Justin Johnson in his post raises the possibility of discussion forum participation being voluntary but rewarded by bonus marks or a bonus certificate in an attempt to get the best of both worlds (reduced volume but higher value participation). Other possibilities include using discussion forum topics that focus on personal experiences so every participant is encouraged to offer something unique rather than just to repeat previous comments. These are both options we will consider when drawing up the plans for the next open course.

Assessment and certification

Each time we have run one of these courses it has become very apparent how important the related certification is to many of the participants. Conventionally, certificates for continuing professional development (CPD) activities are almost universally certificates of attendance whether the events are live or on-line webinars or self-directed courses. This practice leads to low aspirations for participants in CPD activities (i.e. doing the minimum required to get their certificate), reduces the impact such activities have on practice and also limits the value of such certification to employers and professional bodies.

To move beyond issuing certificates of attendance (which in a large free open online course context have very limited value) it is necessary to capture evidence of both participant engagement and achievement. For this course this evidence was gathered weekly by observing participation in the related course discussion forum and at the end of the course with a written assignment and a course quiz.

The open nature of the course prevented resource access logs being used to evidence course engagement and we felt the weekly quizzes should be viewed as formative learning experiences rather than as an ongoing element of assessment. In future courses, access logs and quiz attempts (with no requirement to pass) could be used to supplement or replace forum participation as evidence of sustained engagement.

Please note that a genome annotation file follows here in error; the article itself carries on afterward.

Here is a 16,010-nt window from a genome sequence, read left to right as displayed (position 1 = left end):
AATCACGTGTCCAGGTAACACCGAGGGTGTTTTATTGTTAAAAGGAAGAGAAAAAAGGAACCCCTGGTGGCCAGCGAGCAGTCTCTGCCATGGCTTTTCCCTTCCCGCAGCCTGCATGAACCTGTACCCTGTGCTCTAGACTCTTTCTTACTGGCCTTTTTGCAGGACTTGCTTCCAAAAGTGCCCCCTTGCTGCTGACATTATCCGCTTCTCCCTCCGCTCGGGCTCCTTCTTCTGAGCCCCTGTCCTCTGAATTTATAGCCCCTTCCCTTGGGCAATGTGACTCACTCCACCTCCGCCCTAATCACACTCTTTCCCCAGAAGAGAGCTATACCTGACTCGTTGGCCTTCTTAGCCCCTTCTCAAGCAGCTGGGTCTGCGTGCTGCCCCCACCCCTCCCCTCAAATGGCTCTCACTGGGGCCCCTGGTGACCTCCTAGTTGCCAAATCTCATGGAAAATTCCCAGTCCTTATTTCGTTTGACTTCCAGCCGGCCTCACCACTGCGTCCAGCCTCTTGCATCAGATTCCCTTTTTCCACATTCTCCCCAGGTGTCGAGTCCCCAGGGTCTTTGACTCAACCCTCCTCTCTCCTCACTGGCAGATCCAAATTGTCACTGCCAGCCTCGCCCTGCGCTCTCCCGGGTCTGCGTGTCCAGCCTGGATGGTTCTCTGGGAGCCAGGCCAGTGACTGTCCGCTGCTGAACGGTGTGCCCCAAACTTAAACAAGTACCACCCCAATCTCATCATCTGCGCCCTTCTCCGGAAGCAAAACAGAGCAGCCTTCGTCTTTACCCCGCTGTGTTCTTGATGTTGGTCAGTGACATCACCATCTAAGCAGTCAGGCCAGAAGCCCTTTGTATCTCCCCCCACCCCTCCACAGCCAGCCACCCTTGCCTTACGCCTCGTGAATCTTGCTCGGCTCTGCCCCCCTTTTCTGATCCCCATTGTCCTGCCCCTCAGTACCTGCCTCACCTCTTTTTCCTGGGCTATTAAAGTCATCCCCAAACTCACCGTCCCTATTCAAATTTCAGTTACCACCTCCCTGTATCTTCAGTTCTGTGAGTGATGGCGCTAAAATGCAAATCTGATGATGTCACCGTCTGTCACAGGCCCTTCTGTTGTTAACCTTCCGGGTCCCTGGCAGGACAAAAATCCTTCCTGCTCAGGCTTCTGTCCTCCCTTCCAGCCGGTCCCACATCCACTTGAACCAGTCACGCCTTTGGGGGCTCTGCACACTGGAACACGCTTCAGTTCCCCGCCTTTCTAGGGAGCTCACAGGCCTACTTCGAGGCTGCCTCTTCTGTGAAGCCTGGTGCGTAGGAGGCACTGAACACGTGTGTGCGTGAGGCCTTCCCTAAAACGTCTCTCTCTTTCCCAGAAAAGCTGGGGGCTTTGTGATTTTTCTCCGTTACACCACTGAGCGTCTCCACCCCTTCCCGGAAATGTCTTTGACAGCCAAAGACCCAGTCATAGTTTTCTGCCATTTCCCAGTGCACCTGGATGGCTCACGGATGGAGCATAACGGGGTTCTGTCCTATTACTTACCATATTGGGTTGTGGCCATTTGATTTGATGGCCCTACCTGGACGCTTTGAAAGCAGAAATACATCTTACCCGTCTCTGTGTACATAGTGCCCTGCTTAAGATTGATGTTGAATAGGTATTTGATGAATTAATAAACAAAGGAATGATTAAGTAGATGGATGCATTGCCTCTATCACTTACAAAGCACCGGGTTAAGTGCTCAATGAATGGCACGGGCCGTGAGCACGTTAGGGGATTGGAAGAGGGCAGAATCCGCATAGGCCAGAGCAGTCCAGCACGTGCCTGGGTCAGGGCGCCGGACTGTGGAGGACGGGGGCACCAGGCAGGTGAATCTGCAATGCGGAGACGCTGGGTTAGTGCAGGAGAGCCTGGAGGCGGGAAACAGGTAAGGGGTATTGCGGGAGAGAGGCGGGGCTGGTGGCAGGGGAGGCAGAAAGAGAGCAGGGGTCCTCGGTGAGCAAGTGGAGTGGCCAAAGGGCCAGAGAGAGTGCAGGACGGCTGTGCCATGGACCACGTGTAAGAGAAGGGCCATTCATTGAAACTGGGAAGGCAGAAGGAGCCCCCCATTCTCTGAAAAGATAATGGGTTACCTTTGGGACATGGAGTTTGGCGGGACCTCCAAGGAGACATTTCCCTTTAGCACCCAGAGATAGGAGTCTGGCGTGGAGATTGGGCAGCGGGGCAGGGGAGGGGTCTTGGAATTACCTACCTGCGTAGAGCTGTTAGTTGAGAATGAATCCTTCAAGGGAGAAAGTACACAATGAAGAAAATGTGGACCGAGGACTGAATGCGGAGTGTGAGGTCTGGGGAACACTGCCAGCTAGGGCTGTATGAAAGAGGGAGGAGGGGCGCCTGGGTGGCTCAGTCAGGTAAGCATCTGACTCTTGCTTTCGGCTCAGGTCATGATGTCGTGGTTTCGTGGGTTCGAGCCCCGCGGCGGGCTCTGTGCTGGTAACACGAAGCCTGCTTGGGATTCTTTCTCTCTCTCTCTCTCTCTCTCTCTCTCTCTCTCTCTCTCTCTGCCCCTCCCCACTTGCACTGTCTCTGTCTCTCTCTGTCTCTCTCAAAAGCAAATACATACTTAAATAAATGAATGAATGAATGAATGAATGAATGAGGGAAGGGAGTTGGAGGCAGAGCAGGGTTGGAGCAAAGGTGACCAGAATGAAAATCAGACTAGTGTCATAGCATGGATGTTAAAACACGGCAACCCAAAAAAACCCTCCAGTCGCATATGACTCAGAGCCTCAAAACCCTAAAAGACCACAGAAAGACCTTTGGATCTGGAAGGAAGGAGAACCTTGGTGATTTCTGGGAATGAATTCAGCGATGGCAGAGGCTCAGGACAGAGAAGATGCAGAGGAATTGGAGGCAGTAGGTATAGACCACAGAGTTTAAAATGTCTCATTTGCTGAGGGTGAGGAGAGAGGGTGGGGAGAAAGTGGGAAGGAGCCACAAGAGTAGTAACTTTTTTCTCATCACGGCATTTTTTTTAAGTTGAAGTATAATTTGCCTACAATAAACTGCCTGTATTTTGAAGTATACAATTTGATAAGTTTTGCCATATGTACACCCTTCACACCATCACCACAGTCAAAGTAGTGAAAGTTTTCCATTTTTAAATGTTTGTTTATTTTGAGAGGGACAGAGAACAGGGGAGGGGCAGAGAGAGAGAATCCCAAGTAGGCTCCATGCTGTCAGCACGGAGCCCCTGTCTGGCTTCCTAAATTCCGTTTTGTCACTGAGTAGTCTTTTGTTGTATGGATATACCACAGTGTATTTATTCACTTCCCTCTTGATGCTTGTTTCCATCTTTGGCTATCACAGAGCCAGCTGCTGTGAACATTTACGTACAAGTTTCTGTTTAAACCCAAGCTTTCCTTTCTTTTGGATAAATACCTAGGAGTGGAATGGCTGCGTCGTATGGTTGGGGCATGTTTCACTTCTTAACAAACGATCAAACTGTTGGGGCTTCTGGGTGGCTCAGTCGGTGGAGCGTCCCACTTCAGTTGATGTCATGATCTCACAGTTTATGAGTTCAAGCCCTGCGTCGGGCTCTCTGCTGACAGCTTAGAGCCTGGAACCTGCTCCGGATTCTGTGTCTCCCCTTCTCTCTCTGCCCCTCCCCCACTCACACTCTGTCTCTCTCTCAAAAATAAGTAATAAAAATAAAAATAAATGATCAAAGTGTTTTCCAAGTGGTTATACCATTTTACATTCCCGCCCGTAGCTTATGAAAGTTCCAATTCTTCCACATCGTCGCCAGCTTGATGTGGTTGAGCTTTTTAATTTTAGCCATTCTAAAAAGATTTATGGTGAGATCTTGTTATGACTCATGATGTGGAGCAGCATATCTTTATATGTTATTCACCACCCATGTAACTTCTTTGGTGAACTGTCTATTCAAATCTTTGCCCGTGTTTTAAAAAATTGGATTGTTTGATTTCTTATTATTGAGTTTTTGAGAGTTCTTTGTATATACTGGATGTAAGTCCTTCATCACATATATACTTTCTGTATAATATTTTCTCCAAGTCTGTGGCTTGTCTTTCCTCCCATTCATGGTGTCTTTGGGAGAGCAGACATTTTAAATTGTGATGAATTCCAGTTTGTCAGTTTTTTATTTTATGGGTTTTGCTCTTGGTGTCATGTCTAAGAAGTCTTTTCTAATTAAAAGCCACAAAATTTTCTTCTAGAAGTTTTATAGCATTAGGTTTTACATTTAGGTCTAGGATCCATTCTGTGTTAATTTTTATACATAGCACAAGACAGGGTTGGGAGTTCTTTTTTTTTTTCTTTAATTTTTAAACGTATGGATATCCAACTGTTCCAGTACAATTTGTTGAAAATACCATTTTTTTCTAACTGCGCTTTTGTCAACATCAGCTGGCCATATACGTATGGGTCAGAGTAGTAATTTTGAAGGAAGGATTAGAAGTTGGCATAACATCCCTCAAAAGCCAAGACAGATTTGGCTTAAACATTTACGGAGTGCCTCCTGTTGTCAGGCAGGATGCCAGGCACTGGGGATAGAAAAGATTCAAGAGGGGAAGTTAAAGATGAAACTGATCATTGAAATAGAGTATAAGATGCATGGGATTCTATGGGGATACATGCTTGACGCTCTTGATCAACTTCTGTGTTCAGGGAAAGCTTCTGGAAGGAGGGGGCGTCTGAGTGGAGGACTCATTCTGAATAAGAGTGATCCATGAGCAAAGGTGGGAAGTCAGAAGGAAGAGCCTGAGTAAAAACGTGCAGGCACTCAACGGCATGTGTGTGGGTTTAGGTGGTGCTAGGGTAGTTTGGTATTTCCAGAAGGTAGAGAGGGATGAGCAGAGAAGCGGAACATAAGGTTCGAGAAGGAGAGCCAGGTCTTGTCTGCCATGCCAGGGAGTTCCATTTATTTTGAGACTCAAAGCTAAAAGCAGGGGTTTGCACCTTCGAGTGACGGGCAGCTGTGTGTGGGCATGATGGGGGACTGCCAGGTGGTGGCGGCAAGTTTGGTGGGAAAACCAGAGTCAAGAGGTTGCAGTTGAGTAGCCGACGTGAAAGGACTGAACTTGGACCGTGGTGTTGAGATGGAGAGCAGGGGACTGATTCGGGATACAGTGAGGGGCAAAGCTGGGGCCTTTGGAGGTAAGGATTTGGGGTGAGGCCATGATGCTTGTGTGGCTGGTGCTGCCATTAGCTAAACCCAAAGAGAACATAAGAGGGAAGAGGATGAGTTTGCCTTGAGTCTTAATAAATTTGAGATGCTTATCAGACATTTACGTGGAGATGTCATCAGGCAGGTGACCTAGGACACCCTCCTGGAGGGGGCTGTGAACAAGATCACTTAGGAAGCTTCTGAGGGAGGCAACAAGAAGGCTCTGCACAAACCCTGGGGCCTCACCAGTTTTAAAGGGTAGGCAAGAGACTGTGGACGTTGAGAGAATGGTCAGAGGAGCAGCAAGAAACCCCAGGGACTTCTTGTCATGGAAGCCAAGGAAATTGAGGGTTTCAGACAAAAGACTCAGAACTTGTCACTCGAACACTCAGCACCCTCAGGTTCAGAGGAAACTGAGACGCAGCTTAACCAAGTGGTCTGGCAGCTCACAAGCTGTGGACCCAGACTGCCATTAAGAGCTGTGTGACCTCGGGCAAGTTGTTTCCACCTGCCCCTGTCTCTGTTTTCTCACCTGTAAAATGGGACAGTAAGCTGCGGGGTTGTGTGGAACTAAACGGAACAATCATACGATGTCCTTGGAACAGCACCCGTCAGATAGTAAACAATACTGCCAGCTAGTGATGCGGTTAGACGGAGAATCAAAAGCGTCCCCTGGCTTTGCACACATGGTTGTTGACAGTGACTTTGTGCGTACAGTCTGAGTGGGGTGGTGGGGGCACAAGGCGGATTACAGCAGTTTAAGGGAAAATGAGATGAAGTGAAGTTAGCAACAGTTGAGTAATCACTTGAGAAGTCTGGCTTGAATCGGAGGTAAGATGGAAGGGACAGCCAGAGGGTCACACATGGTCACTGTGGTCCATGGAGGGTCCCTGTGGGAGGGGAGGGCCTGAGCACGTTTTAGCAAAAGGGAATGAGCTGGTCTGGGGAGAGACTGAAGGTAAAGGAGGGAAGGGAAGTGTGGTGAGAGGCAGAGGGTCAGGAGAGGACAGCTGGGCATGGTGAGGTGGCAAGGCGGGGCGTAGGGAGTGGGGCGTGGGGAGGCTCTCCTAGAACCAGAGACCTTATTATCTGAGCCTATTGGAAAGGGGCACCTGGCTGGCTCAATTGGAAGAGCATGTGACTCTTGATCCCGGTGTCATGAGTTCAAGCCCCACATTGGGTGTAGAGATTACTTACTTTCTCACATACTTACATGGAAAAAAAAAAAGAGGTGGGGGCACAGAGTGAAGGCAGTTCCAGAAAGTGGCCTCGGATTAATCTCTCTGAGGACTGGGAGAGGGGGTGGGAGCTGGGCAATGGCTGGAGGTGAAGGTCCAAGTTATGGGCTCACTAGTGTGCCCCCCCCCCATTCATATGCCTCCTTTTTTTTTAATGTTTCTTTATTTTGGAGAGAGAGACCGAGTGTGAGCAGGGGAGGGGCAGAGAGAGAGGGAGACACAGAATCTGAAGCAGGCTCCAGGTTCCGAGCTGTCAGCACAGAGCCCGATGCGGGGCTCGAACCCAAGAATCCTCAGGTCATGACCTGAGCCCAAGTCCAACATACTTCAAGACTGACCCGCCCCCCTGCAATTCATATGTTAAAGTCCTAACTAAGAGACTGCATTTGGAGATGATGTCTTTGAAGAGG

With such large participation numbers the assessment of written assignments is a challenge. However the use of assessed written assignments is still the best tool for encouraging and evidencing an individual’s engagement with the course content. To facilitate assessment and also encourage a clear and effective writing style, restricted word limits were assigned to the assignment format which some participants found challenging. For this course all written submissions were subjected to a brief review by the course team to identify passes and fails. We were overwhelmed by the quality of many of the submissions and we are now organising a more thorough assessment of the submissions to identify those worthy of public publication on Physiopedia. These will form the beginnings of the first large, open and online database of physiotherapy case studies which we feel will become an extremely valuable resource for the education, research and clinical communities.

The future

With the incredible success of the 3 free and open courses we have run to date we are totally committed to running more of these free and open courses in the future. We will be looking to move the forum and submission elements of these courses to an open and free area within the Physiopedia Members site to avoid many issues accessing certificates caused by inconsistent email entries when submitting and also to avoid the issues encountered with the use of Facebook. We will be reviewing our use of discussion forums and assessment methods as outlined above and we will also continue to push the boundaries by seeking to use the most innovative and appropriate approaches to online learning available. We hope you will continue to take part in these courses and explore with us the possibilities offered by this brave new connected world!


We would like to thank all the people who helped make this course possible through encouraging us, providing funding, developing content, moderating the forums, providing access to textbooks and agreeing to be interviewed.